What Makes it a Keeper?
I read books and listen to audiobooks a lot, roughly 20 each month, sometimes more. I can’t afford to buy all the books I read. (I try to keep my book spending down to under $40 per month, and lately,I’ve mostly been buying ebooks.) Whenever possible, I check books out from the library.
Only one RL friend of mine also reads romance. She’s having surgery after the holidays, and today, I went to the bookstore to pick up a couple of historical romances for her. I give her books from time to time, and because she has a lack of space at home, she prefers to borrow books rather than keep them. So, when I get her books, I’m really getting them for me. 🙂
I usually don’t like to recommend books unless I’ve already read them. Since I don’t like to waste my time on a dud, I figure neither would anyone else.
Recently, I read a few romances from the library that I just LOVED, so of course, these are the ones I want to get for her. They are books I enjoyed so much, that it feels that it’s not enough to have read and returned them to the library. I want to own them and keep them on my shelf.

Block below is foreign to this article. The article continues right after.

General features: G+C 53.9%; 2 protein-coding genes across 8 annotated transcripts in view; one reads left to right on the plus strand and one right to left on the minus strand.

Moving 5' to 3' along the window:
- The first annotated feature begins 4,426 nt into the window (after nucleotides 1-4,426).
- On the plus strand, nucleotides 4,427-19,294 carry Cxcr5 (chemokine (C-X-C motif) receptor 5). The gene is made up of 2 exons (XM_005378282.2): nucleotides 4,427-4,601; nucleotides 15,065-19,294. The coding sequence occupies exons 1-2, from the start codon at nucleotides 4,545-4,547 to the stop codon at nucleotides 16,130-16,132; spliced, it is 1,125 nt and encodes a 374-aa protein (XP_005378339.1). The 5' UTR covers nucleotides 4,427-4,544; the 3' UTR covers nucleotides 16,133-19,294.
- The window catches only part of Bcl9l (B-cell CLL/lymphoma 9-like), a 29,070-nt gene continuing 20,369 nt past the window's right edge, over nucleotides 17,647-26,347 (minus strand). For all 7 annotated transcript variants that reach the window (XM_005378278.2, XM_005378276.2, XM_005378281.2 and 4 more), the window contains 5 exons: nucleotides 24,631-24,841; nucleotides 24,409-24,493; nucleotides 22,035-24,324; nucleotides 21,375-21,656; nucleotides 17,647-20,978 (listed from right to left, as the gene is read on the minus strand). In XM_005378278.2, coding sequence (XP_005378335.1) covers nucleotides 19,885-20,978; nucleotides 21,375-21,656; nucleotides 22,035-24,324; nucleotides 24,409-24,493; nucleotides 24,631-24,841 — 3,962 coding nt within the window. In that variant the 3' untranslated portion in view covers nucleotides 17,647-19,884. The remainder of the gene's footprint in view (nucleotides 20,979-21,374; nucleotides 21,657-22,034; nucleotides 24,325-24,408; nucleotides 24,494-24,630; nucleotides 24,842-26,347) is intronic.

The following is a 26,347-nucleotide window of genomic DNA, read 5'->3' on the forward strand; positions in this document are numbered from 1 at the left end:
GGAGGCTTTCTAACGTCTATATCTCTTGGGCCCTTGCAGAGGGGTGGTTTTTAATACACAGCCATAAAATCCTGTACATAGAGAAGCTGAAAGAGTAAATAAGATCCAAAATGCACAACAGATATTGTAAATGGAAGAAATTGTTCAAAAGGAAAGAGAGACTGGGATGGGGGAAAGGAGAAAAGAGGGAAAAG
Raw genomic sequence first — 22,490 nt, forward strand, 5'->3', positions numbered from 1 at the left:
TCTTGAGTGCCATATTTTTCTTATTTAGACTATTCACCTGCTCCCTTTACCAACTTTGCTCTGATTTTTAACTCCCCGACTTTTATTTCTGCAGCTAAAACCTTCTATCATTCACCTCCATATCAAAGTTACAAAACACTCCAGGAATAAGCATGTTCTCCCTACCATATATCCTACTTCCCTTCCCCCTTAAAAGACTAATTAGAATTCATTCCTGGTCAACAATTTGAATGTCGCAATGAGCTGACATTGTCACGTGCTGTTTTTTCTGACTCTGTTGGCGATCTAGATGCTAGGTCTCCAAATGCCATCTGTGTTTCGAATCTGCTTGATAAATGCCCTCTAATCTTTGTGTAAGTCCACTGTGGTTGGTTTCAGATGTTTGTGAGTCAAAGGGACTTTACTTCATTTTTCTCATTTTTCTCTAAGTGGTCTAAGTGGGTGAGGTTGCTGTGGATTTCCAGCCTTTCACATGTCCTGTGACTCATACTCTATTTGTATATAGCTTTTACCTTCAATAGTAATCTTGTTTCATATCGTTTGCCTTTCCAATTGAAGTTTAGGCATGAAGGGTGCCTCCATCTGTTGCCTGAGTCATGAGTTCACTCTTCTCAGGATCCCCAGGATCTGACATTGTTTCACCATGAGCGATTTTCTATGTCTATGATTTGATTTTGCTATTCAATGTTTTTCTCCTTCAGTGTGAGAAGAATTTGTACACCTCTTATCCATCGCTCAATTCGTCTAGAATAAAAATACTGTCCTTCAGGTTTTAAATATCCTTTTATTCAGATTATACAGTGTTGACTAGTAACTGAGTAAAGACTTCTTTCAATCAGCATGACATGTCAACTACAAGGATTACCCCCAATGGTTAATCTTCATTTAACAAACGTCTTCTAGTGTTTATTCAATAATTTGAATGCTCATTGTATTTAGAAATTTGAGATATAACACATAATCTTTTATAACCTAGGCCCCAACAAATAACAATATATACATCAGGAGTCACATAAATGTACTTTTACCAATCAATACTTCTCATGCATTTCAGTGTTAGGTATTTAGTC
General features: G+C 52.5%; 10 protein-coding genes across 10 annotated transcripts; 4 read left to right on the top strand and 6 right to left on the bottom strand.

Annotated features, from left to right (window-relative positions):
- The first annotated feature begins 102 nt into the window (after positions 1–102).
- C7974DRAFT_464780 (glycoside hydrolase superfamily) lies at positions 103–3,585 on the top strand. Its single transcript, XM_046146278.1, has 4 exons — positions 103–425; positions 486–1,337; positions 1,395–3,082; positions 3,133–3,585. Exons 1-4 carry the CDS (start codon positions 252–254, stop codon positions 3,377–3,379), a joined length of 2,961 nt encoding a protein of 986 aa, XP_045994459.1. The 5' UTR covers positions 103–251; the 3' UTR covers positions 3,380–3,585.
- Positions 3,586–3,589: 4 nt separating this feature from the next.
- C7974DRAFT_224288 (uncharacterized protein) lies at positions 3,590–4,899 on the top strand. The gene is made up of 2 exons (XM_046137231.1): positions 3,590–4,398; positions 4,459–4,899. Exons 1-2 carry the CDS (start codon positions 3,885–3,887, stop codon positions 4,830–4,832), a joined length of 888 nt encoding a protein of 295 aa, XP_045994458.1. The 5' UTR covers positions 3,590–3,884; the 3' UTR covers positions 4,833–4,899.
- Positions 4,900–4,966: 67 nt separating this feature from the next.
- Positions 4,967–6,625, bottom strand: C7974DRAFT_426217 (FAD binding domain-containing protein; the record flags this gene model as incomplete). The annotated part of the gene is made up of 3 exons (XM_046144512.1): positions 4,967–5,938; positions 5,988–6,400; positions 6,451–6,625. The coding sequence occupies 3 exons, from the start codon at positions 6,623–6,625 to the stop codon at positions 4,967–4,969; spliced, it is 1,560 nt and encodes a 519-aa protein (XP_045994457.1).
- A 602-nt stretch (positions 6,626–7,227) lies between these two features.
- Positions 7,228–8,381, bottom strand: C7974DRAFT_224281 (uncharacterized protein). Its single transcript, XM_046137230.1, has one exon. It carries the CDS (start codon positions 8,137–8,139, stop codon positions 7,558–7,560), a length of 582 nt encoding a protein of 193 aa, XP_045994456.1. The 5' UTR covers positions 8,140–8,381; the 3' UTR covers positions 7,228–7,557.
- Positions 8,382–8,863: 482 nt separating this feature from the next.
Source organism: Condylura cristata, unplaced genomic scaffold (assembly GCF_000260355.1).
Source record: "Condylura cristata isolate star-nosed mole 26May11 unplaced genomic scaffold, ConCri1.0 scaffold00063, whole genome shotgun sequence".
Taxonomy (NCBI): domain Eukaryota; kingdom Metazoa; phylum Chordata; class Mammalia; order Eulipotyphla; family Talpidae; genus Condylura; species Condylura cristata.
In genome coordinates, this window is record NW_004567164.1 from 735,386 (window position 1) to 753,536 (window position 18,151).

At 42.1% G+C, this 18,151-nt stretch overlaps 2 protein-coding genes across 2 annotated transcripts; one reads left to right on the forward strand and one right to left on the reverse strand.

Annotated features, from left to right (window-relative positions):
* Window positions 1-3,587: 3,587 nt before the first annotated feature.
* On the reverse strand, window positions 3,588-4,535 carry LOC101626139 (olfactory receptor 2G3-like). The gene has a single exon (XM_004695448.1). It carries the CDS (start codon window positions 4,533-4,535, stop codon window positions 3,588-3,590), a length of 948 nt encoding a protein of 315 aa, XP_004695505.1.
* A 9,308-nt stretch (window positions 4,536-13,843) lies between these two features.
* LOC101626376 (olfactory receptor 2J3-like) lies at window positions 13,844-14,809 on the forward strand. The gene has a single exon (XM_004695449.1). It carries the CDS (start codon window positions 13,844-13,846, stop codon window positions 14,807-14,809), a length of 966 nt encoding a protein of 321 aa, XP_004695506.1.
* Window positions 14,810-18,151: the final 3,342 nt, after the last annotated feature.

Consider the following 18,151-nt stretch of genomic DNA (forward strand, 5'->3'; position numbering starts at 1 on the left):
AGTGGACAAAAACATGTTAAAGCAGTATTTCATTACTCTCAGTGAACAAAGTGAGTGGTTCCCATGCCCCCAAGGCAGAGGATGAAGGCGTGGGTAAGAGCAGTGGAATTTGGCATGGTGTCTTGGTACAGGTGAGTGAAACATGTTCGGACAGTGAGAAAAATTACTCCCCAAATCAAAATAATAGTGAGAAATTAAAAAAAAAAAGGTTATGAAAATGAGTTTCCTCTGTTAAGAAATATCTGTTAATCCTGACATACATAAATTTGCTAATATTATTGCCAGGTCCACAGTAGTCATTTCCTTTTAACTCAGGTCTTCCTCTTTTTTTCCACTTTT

That got me thinking. What is the difference between just a good book, and a “keeper”? These are what I’ve decided are my “keeper” qualities:
- While I was reading it, I thought about the book when I was doing other things
- I thought about the book long after I finished it
- I became obsessive about reading the authors’ backlists
- I got excited thinking about who else would enjoy this book
Here are the current books (at least, the romances) on my keeper list, that I’m hunting for/have found:
- Dreaming of You by Lisa Kleypas
- Mine till Midnight by Lisa Kleypas
- Sugar Daddy by Lisa Kleypas —Yes, I’m obsessed with Lisa Kleypas at the moment.
- Devil’s Bride by Stephanie Laurens
- How to Marry a Marquis by Julia Quinn
Which books are currently on keeper list? What makes them a keeper for you?